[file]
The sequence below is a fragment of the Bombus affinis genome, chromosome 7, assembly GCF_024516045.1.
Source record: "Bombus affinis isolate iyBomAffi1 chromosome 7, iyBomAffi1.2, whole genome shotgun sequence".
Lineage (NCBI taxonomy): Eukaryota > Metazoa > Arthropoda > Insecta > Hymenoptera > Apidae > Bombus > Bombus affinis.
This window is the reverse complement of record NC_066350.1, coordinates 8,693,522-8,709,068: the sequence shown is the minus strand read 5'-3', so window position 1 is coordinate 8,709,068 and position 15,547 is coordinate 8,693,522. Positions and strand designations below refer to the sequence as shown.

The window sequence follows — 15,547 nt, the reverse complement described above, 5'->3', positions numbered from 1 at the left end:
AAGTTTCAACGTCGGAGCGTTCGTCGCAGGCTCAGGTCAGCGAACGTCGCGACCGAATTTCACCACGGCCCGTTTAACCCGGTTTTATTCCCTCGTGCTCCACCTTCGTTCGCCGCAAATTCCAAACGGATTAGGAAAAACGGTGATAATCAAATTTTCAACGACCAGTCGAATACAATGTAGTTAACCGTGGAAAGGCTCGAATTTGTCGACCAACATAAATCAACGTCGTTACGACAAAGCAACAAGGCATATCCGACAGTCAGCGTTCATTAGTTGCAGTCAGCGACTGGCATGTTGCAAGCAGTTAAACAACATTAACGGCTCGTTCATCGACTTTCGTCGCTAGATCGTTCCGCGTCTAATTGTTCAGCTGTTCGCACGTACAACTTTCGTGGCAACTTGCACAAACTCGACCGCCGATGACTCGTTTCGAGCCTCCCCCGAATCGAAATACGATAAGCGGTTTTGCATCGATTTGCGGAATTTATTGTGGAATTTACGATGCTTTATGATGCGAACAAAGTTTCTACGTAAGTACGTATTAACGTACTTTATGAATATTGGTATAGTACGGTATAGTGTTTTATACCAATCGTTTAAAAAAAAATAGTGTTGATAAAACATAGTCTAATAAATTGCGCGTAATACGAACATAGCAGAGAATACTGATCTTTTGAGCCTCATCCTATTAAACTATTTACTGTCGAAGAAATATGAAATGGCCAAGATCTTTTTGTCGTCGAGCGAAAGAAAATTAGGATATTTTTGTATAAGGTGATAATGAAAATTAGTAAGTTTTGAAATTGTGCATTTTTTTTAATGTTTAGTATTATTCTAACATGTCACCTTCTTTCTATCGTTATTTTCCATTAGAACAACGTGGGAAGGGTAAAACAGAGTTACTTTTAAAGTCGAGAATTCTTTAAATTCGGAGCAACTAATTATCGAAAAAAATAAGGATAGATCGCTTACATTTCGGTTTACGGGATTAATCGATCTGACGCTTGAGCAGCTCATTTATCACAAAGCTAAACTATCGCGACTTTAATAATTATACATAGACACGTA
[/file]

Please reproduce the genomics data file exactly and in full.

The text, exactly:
The sequence below is a fragment of the Bombus affinis genome, chromosome 7, assembly GCF_024516045.1.
Source record: "Bombus affinis isolate iyBomAffi1 chromosome 7, iyBomAffi1.2, whole genome shotgun sequence".
Lineage (NCBI taxonomy): Eukaryota > Metazoa > Arthropoda > Insecta > Hymenoptera > Apidae > Bombus > Bombus affinis.
This window is the reverse complement of record NC_066350.1, coordinates 8,693,522-8,709,068: the sequence shown is the minus strand read 5'-3', so window position 1 is coordinate 8,709,068 and position 15,547 is coordinate 8,693,522. Positions and strand designations below refer to the sequence as shown.

The window sequence follows — 15,547 nt, the reverse complement described above, 5'->3', positions numbered from 1 at the left end:
AAGTTTCAACGTCGGAGCGTTCGTCGCAGGCTCAGGTCAGCGAACGTCGCGACCGAATTTCACCACGGCCCGTTTAACCCGGTTTTATTCCCTCGTGCTCCACCTTCGTTCGCCGCAAATTCCAAACGGATTAGGAAAAACGGTGATAATCAAATTTTCAACGACCAGTCGAATACAATGTAGTTAACCGTGGAAAGGCTCGAATTTGTCGACCAACATAAATCAACGTCGTTACGACAAAGCAACAAGGCATATCCGACAGTCAGCGTTCATTAGTTGCAGTCAGCGACTGGCATGTTGCAAGCAGTTAAACAACATTAACGGCTCGTTCATCGACTTTCGTCGCTAGATCGTTCCGCGTCTAATTGTTCAGCTGTTCGCACGTACAACTTTCGTGGCAACTTGCACAAACTCGACCGCCGATGACTCGTTTCGAGCCTCCCCCGAATCGAAATACGATAAGCGGTTTTGCATCGATTTGCGGAATTTATTGTGGAATTTACGATGCTTTATGATGCGAACAAAGTTTCTACGTAAGTACGTATTAACGTACTTTATGAATATTGGTATAGTACGGTATAGTGTTTTATACCAATCGTTTAAAAAAAAATAGTGTTGATAAAACATAGTCTAATAAATTGCGCGTAATACGAACATAGCAGAGAATACTGATCTTTTGAGCCTCATCCTATTAAACTATTTACTGTCGAAGAAATATGAAATGGCCAAGATCTTTTTGTCGTCGAGCGAAAGAAAATTAGGATATTTTTGTATAAGGTGATAATGAAAATTAGTAAGTTTTGAAATTGTGCATTTTTTTTAATGTTTAGTATTATTCTAACATGTCACCTTCTTTCTATCGTTATTTTCCATTAGAACAACGTGGGAAGGGTAAAACAGAGTTACTTTTAAAGTCGAGAATTCTTTAAATTCGGAGCAACTAATTATCGAAAAAAATAAGGATAGATCGCTTACATTTCGGTTTACGGGATTAATCGATCTGACGCTTGAGCAGCTCATTTATCACAAAGCTAAACTATCGCGACTTTAATAATTATACATAGACACGTA